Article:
Mark Radcliffe (born 29 June 1958) is an English broadcaster, musician and writer. Born in Bolton, Lancashire, he is best known for his broadcasting work for the BBC, for whom he has worked in various roles since the 1980s.
Radcliffe at the Under the Stars festival in 2014
|Birth name||Mark Radcliffe|
29 June 1958 |
Bolton, Lancashire, England
|Show||The Folk Show, Mark Radcliffe's Music Club & Radcliffe & Maconie|
|Station(s)||BBC Radio 2 & BBC Radio 6 Music|
|Time slot||Weds 7-8pm & Mon-Fri 1-4pm|
Radcliffe began his broadcasting career in local commercial radio in Manchester before a move to the national station BBC Radio 5, where he met and formed a partnership with former the Fall guitarist Marc Riley. In 1991 he moved to BBC Radio 1 closely followed by Riley with whom, under the moniker Mark and Lard, he worked for 14 years on the station. The pair's stint on Radio 1 included a brief and opinion-dividing spell on the flagship The Radio 1 Breakfast Show and a subsequent afternoon slot show which garnered three prestigious Sony Radio Academy Awards.
When the Mark and Lard duo departed BBC Radio 1 in 2004, Radcliffe joined BBC Radio 2 and has also presented various TV shows for the BBC including their coverage of the Glastonbury Festival. He remains a presenter on BBC Radio 2, where he presents the weekly programme The Folk Show. On BBC Radio 6 Music he co-hosts a weekday afternoon show, Radcliffe & Maconie with Stuart Maconie.
Radcliffe was born in Bolton, Lancashire and educated at Bolton School and the University of Manchester, where he studied English and American studies and classical civilisation. He took an interest in music from a young age; playing drums in numerous bands while at school and university and into his working life. As of 2007, he lives in Whitley, Cheshire is married with three daughters and became a grandfather in October 2008. Radcliffe is a supporter of Manchester City. In July 2011 he was awarded an honorary Doctorate of Letters from the University of Bolton.
Radio and musicEdit
During his student years, Radcliffe was a member of a number of bands, including a short stint as the drummer for the band Skrewdriver but left before their later transformation into a White Power outfit. Radcliffe's radio career began in late 1982 at Piccadilly Radio, where he hosted a Friday night show called Cures For Insomnia. He later hosted Transmission, an eclectic show playing local and nationally recognised New Wave and Post-Punk bands as well as European avant-garde and electronic music.
Radio 5 careerEdit
He came to prominence as a DJ on BBC Radio 5's Hit the North in 1990 but also appeared on other shows such as Cult Radio. Nearly twenty years later in 2009 he briefly stood in as a presenter on BBC Radio 5 Live, the station that replaced it, to cover the Simon Mayo afternoon show.
BBC Radio 1 careerEdit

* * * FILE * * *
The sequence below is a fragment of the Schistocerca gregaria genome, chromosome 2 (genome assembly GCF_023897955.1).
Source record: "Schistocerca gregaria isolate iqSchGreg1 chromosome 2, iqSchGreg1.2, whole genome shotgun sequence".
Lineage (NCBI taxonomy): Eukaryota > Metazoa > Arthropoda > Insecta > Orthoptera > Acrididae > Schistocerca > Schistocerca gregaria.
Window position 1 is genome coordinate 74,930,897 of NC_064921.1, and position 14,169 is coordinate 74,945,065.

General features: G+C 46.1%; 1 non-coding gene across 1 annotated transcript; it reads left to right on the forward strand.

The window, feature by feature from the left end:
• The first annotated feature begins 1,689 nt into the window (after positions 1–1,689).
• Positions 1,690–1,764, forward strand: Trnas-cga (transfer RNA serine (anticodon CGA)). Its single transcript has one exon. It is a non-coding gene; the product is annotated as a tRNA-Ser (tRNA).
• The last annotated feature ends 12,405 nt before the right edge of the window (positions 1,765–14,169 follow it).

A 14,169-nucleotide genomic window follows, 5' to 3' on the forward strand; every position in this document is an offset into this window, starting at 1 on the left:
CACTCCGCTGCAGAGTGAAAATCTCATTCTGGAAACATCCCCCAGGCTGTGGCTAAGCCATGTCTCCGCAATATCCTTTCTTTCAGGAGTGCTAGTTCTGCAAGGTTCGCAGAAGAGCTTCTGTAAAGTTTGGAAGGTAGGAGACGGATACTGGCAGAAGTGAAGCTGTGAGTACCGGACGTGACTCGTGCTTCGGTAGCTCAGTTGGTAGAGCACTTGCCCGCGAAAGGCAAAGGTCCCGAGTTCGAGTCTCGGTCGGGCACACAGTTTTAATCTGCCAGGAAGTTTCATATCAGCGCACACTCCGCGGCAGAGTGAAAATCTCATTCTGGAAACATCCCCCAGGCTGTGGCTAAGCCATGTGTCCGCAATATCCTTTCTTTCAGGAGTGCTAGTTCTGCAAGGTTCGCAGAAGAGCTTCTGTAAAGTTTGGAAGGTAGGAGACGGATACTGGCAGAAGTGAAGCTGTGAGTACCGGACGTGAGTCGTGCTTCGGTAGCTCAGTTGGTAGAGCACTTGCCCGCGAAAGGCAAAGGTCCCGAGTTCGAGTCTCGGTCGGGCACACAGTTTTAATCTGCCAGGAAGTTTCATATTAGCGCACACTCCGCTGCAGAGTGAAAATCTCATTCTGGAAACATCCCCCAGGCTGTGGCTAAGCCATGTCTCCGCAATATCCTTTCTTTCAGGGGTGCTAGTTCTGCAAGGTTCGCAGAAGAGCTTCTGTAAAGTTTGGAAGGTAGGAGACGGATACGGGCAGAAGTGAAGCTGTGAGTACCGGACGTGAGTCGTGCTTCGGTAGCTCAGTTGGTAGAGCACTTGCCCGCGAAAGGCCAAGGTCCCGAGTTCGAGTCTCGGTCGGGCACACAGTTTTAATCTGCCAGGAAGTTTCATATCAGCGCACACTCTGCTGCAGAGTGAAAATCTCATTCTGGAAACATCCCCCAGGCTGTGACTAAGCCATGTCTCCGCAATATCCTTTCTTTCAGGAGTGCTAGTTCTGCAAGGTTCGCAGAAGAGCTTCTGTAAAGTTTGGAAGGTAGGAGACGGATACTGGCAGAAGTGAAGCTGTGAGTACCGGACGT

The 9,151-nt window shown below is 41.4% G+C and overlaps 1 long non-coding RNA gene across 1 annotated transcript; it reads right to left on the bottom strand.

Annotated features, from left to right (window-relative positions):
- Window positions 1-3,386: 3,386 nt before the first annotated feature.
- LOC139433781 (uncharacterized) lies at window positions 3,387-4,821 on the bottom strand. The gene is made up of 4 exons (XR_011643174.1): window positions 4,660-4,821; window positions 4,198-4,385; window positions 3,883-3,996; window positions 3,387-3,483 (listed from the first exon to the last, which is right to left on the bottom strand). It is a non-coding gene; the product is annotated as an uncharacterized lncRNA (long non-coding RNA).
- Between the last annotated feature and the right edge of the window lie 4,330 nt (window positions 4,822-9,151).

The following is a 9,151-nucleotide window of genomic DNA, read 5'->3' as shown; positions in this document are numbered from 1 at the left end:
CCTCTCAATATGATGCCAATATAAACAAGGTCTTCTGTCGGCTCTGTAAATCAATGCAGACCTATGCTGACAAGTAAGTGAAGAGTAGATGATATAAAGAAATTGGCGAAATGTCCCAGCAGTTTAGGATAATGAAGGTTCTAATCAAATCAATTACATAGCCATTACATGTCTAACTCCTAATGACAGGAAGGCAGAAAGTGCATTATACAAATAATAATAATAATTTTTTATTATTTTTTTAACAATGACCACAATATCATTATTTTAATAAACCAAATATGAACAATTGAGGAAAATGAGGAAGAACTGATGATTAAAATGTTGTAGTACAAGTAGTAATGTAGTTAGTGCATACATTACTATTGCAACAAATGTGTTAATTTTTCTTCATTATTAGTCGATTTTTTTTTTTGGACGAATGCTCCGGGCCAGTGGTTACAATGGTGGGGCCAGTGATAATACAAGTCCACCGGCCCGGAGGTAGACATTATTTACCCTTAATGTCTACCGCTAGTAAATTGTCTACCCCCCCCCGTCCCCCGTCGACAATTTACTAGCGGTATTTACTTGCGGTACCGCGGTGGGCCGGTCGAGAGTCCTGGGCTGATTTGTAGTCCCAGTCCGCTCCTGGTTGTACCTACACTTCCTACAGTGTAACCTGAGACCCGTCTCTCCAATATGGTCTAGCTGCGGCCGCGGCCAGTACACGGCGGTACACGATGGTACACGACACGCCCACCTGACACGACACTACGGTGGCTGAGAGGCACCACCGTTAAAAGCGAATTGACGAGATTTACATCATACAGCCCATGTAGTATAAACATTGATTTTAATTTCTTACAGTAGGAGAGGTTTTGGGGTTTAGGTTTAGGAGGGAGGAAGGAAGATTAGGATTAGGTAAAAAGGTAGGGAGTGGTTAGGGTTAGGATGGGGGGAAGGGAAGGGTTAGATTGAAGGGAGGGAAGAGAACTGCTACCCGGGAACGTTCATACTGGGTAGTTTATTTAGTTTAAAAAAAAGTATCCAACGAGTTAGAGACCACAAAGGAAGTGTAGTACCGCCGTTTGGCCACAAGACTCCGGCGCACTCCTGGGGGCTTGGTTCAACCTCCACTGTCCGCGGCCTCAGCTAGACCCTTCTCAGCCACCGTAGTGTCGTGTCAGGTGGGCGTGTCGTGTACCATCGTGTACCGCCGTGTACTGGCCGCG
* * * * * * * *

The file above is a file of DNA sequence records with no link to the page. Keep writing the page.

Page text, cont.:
Radcliffe's Radio 1 career started in 1983 when he produced sessions at Maida Vale Studios for John Peel's show. In 1991, he started presenting the one-hour Monday evening show Out on Blue Six. Starting in early 1993, he presented the arts programme The Guest List on Thursdays. Also in 1993, Radcliffe presented Skyman, an odd show which he presented in character as a visiting alien, and all the records played were space-related. This half-hour show aired immediately before Out on Blue Six on Monday evenings.
His most famous work was as part of the act Mark and Lard (with Marc "The Boy Lard" Riley) on BBC Radio 1. The duo began in a 10pm–midnight slot on Mondays to Thursdays in October 1993. This show was unique for Radio 1 because it was based around non-playlist music and featured live music sessions, poetry readings and comedy. Having taken over the graveyard slot from October 1993 onwards, Radcliffe and Riley hosted a show of unprecedented variety incorporating poetry readings from regular guest Ian McMillan, off the wall, irreverent comedy, bizarre quizzes 'Fish or Fowl', 'Bird or Bloke', 'Bard or Blake' (amongst others), and a play list that rivalled John Peel in terms of eclecticism. The show also held some of the best sessions from up and coming and alternative bands of the time, including Throwing Muses, Moloko, Nick Cave, Pulp, The Bluetones, Babybird, The Divine Comedy, Placebo and Mice. He is also credited with the success of White Town's "Your Woman" in January 1997.
Following Chris Evans' sudden departure from BBC Radio 1 in early 1997, Radcliffe and Riley were moved to a brief and unsuccessful position on the breakfast show. Their style of music and broadcasting was not a success in this slot, which catered for a more mainstream audience, and they were soon moved into the early afternoon slot where they resided for the next seven years. This show was a success and saw them win three Sony Gold awards for Best Daily Music Show.
BBC Radio 2 transferral and BBC Radio 6 MusicEdit